Researchers found a 3,300-year-old Bird Claw While Excavating in a Cave
Scientists have estimated the Earth to be more or less 4.54 billion years old, predating even human existence. Indeed, there’s a lot more to learn about our home planet than what we were taught in schools.
So, when a photo of an unusually massive bird claw surfaced online, people couldn’t help but be astounded by it. The giant claw was discovered by members of the New Zealand Speleological Society in 1987.
They were traversing the cave systems of Mount Owen in New Zealand when they unearthed a breathtaking find. It was a claw that seemed to have belonged to a dinosaur. And much to their surprise, it still had muscles and skin tissues attached to it.
Later, they found out that the mysterious talon belonged to an extinct flightless bird species called moa. Native to New Zealand, moas, unfortunately, had become extinct approximately 700 to 800 years ago.
So, archaeologists have then posited that the mummified moa claw must have been over 3,300 years old upon discovery!
Moas’ lineage most likely began around 80 million years ago on the ancient supercontinent Gondwana. Derived from the Polynesian word for fowl, moas consisted of three families, six genera and nine species.
These species varied in size—some were around the size of a turkey, while others were larger than an ostrich. Of the nine species, the two largest had a height of about 12 feet and a weight of about 510 pounds.
The now-extinct birds’ remains have revealed that they were mainly grazers and browsers, eating mostly fruits, grass, leaves and seeds.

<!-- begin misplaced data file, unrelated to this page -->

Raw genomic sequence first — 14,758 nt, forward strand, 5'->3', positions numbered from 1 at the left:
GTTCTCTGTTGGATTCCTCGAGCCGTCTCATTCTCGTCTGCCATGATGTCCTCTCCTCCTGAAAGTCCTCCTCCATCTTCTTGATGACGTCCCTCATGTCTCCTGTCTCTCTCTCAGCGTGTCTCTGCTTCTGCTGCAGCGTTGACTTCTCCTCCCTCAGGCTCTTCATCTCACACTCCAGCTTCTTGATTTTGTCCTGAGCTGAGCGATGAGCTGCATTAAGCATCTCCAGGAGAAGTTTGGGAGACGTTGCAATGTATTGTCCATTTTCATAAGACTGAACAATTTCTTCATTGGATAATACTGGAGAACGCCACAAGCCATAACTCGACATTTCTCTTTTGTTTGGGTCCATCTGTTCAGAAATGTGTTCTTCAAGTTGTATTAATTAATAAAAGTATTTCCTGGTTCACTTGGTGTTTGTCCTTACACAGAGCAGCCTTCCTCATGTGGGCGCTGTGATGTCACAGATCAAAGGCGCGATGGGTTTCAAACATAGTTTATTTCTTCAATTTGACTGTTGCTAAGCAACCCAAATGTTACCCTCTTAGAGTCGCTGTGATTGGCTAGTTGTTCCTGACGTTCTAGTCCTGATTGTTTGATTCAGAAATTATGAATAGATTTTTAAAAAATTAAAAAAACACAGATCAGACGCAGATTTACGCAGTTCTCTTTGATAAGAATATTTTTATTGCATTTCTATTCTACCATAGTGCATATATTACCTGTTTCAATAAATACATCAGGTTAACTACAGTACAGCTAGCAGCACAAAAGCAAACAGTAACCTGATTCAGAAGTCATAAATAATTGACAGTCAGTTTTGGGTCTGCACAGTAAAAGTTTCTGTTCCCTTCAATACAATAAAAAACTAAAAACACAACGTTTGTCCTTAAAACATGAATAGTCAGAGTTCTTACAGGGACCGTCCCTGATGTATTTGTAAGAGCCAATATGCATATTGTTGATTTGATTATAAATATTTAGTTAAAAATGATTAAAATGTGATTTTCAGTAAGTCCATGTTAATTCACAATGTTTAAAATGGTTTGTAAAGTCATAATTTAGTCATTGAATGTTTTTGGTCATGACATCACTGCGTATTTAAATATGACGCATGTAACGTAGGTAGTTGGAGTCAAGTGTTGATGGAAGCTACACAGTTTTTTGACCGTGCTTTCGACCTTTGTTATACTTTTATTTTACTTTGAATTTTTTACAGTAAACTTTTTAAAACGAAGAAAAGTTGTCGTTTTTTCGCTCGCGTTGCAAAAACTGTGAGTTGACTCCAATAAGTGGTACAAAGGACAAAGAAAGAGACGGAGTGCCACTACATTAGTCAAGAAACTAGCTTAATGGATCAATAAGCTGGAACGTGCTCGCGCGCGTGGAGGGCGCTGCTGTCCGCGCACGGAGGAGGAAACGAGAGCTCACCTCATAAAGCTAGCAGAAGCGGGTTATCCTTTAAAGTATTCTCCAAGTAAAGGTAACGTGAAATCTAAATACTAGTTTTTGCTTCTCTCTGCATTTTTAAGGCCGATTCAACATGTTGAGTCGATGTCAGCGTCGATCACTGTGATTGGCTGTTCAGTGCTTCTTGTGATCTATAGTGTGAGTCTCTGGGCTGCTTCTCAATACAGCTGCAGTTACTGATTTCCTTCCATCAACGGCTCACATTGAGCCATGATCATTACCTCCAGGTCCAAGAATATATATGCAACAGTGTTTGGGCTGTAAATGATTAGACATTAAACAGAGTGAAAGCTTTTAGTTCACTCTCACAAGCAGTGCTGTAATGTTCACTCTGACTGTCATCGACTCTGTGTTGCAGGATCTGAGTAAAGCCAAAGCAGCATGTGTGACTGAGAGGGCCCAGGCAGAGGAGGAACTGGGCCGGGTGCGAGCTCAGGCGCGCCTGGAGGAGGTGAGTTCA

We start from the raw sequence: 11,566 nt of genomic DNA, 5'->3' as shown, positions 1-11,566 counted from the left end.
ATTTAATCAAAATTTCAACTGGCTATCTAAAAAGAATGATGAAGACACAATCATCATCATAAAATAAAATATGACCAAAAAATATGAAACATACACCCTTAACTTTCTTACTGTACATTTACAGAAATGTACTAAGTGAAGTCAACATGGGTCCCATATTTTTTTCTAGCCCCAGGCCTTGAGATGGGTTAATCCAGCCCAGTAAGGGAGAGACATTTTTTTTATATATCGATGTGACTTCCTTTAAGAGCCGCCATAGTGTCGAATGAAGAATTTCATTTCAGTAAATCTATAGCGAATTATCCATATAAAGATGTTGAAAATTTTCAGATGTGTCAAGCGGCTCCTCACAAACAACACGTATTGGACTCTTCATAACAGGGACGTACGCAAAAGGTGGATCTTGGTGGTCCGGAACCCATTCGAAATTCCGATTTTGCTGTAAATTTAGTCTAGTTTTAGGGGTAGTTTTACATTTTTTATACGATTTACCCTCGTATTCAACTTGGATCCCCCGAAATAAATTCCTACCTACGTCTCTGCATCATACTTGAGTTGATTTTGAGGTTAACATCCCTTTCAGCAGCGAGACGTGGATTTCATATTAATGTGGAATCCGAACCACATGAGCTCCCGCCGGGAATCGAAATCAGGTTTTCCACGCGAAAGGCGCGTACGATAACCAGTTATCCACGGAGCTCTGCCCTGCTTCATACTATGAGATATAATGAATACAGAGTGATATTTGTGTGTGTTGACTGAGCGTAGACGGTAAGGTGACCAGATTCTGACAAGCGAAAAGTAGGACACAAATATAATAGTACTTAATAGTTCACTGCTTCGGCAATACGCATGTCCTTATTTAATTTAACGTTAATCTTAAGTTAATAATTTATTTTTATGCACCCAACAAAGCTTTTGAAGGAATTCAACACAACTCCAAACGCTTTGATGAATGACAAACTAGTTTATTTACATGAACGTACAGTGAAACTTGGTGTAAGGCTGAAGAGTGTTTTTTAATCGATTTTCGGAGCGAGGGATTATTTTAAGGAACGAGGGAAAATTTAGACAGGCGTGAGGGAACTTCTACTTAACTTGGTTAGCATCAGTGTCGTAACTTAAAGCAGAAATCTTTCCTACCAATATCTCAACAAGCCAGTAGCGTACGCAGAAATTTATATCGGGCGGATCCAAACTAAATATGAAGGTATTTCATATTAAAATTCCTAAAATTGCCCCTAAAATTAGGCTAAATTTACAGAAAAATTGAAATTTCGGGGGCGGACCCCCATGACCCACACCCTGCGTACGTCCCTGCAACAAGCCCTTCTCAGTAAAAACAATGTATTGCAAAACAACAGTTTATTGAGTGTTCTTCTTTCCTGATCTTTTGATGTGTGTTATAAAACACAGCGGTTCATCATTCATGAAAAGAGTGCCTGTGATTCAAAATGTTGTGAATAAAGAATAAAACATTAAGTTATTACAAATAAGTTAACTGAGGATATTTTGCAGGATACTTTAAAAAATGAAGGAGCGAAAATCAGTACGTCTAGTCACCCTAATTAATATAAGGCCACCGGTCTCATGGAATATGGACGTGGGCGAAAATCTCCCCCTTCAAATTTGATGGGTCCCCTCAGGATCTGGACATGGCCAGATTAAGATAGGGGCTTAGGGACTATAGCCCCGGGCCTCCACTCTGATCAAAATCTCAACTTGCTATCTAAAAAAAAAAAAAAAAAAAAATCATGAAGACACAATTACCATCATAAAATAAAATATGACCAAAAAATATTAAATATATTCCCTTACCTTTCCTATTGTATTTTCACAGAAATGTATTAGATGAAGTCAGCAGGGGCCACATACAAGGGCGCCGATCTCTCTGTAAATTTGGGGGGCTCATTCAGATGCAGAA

Genetic studies have shown that their closest relatives were the flighted South American tinamous, a sister group to ratites. However, unlike all other ratites, the nine species of moa were the only flightless birds without vestigial wings.
Moas used to be the largest terrestrial animals and herbivores that dominated the forests of New Zealand. Prior to human arrival, their only predator was the Haast’s eagle.
Meanwhile, the arrival of the Polynesians, particularly the Maori, dated back to the early 1300s. Shortly after, moas became extinct and so did the Haast’s eagle.
Many scientists claimed that their extinction was mainly due to hunting and habitat reduction. Apparently, Trevor Worthy, a paleozoologist known for his extensive research on moa agreed with this presumption.
“The inescapable conclusion is these birds were not senescent, not in the old age of their lineage and about to exit from the world. Rather they were robust, healthy populations when humans encountered and terminated them.”
But whatever brought about these species’ extinction, may their remains serve as a reminder for us to protect other remaining endangered species.